Normally distributed and uncorrelated does not imply independent

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In probability theory, two random variables being uncorrelated does not imply their independence. In some contexts, uncorrelatedness implies at least pairwise independence (as when the random variables involved have Bernoulli distributions).

It is sometimes mistakenly thought that one context in which uncorrelatedness implies independence is when the random variables involved are normally distributed. However, this is incorrect if the variables are merely marginally normally distributed but not jointly normally distributed.

Suppose two random variables X and Y are jointly normally distributed. That is the same as saying that the random vector (XY) has a multivariate normal distribution. It means that the joint probability distribution of X and Y is such that each linear combination of X and Y is normally distributed, i.e. for any two constant (i.e., non-random) scalars a and b, the random variable aX + bY is normally distributed. In that case if X and Y are uncorrelated, i.e., their covariance cov(XY) is zero, then they are independent.[1] However, it is possible for two random variables X and Y to be so distributed jointly that each one alone is marginally normally distributed, and they are uncorrelated, but they are not independent; examples are given below.

Examples[edit]

A symmetric example[edit]

Two normally distributed, uncorrelated but dependent variables.
Joint range of X and Y. Darker indicates higher value of the density function.

Suppose X has a normal distribution with expected value 0 and variance 1. Let W have the Rademacher distribution, so that W = 1 or −1, each with probability 1/2, and assume W is independent of X. Let Y = WX. Then[2]

  • X and Y are uncorrelated;
  • Both have the same normal distribution; and
  • X and Y are not independent.

Note that the distribution of the simple linear combination X + Y concentrates positive probability at 0: Pr(X + Y = 0)  = 1/2 and so is not normally distributed. By the definition above, X and Y are not jointly normally distributed.

To see that X and Y are uncorrelated, consider

 \begin{align}
\operatorname{cov}(X,Y) &{} = E(XY) - E(X)E(Y) = E(XY) - 0 = E(E(XY\mid W)) \\
& {} = E(X^2)\Pr(W=1) + E(-X^2)\Pr(W=-1) \\
& {} = 1\cdot\frac12 + (-1)\cdot\frac12 = 0.
\end{align}

To see that Y has the same normal distribution as X, consider

\begin{align}
\Pr(Y \le x) & {} = E(\Pr(Y \le x\mid W)) \\
& {} = \Pr(X \le x)\Pr(W = 1) + \Pr(-X\le x)\Pr(W = -1) \\
& {} = \Phi(x) \cdot\frac12 + \Phi(x)\cdot\frac12
\end{align}

(since X and −X both have the same normal distribution), where \Phi(x) is the cumulative distribution function of the normal distribution..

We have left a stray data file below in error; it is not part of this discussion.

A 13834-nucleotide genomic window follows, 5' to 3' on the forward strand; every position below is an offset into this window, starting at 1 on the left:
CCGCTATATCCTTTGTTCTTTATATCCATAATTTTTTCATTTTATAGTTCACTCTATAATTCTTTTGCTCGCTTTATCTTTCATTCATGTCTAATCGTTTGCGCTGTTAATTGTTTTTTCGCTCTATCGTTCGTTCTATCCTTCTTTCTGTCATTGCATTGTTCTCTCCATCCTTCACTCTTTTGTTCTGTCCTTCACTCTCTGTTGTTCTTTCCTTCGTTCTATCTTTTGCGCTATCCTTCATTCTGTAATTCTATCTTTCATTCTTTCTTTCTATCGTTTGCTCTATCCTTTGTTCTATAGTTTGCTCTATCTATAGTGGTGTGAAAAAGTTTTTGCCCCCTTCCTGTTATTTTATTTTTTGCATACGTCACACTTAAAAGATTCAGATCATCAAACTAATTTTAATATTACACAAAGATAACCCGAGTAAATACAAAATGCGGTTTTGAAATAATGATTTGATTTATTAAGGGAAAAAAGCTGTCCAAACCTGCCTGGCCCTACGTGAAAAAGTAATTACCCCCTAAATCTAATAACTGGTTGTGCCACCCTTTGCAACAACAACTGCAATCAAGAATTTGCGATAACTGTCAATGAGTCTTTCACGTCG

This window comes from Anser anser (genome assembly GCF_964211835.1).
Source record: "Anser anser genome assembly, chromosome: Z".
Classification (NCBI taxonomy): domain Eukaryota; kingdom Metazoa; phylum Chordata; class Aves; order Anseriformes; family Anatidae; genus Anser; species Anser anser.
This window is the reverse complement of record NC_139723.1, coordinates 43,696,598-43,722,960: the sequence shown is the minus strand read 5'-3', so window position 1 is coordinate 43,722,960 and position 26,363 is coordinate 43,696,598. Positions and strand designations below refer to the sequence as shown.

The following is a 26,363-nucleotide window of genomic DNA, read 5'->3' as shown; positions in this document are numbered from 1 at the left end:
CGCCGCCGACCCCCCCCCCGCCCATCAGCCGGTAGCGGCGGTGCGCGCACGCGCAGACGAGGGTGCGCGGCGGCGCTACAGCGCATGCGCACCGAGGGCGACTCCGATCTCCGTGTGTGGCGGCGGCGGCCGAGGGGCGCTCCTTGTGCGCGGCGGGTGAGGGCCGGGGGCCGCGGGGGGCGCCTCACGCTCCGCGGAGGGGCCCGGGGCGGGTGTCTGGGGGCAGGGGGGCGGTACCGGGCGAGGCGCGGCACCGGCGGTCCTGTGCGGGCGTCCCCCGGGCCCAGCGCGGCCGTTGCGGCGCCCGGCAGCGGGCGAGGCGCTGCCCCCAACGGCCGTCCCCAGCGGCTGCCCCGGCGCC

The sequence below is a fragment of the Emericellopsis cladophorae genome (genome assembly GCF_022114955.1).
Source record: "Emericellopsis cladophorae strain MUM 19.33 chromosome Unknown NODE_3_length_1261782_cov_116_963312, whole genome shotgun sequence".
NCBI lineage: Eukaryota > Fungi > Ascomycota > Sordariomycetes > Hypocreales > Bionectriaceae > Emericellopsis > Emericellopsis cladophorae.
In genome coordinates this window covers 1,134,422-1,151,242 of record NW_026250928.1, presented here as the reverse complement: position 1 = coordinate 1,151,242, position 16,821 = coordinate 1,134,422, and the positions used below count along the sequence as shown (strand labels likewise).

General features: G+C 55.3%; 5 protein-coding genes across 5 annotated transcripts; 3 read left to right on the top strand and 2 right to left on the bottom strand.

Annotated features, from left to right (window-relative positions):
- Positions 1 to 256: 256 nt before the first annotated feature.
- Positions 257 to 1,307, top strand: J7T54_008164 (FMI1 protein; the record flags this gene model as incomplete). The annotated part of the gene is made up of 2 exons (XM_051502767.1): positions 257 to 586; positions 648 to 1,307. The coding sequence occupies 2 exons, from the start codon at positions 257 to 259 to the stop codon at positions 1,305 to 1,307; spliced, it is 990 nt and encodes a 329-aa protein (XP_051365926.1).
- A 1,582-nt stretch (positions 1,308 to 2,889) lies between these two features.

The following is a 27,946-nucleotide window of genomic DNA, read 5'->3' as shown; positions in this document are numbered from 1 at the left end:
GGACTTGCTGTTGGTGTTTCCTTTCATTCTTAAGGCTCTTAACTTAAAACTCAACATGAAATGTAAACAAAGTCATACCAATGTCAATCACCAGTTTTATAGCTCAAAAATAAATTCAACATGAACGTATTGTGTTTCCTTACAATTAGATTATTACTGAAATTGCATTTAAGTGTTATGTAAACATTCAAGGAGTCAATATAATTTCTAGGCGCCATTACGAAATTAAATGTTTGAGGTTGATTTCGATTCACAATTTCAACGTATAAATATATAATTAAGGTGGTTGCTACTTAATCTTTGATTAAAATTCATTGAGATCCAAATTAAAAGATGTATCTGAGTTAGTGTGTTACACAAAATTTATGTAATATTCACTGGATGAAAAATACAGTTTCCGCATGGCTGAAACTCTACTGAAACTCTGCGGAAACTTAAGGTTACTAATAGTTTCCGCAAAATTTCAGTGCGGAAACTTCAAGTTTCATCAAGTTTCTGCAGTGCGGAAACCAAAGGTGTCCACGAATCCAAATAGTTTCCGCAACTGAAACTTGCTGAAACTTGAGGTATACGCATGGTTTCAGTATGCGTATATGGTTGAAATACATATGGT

To see that X and Y are not independent, observe that |Y| = |X| or that Pr(Y > 1 | X = 1/2) = Pr(X > 1 | X = 1/2) = 0.

An asymmetric example[edit]

The joint density of X and Y. Darker indicates a higher value of the density.

Suppose X has a normal distribution with expected value 0 and variance 1. Let

Y=\left\{\begin{matrix} X & \text{if } \left|X\right| \leq c \\
-X & \text{if } \left|X\right|>c \end{matrix}\right.

where c is a positive number to be specified below. If c is very small, then the correlation corr(XY) is near −1; if c is very large, then corr(XY) is near 1. Since the correlation is a continuous function of c, the intermediate value theorem implies there is some particular value of c that makes the correlation 0. That value is approximately 1.54. In that case, X and Y are uncorrelated, but they are clearly not independent, since X completely determines Y.

To see that Y is normally distributed—indeed, that its distribution is the same as that of X—let us find its cumulative distribution function:

\begin{align}\Pr(Y \leq x) &= \Pr(\{|X| \leq c\text{ and }X \leq x\}\text{ or }\{|X|>c\text{ and }-X \leq x\})\\
&= \Pr(|X| \leq c\text{ and }X \leq x) + \Pr(|X|>c\text{ and }-X \leq x)\\
&= \Pr(|X| \leq c\text{ and }X \leq x) + \Pr(|X|>c\text{ and }X \leq x) \\
&= \Pr(X \leq x). \end{align}\,

where the next-to-last equality follows from the symmetry of the distribution of X and the symmetry of the condition that |X| ≤ c.

Observe that the difference X − Y is nowhere near being normally distributed, since it has a substantial probability (about 0.88) of it being equal to 0, whereas the normal distribution, being a continuous distribution, has no discrete part, i.e., does not concentrate more than zero probability at any single point. Consequently X and Y are not jointly normally distributed, even though they are separately normally distributed.[3]

References[edit]

  1. ^ Hogg, Robert; Tanis, Elliot (2001). "Chapter 5.4 The Bivariate Normal Distribution". Probability and Statistical Inference (6th ed.). pp. 258–259. ISBN 0130272949. 
  2. ^ UIUC, Lecture 21. The Multivariate Normal Distribution, 21.6:"Individually Gaussian Versus Jointly Gaussian".
  3. ^ Edward L. Melnick and Aaron Tenenbein, "Misspecifications of the Normal Distribution", The American Statistician, volume 36, number 4 November 1982, pages 372–373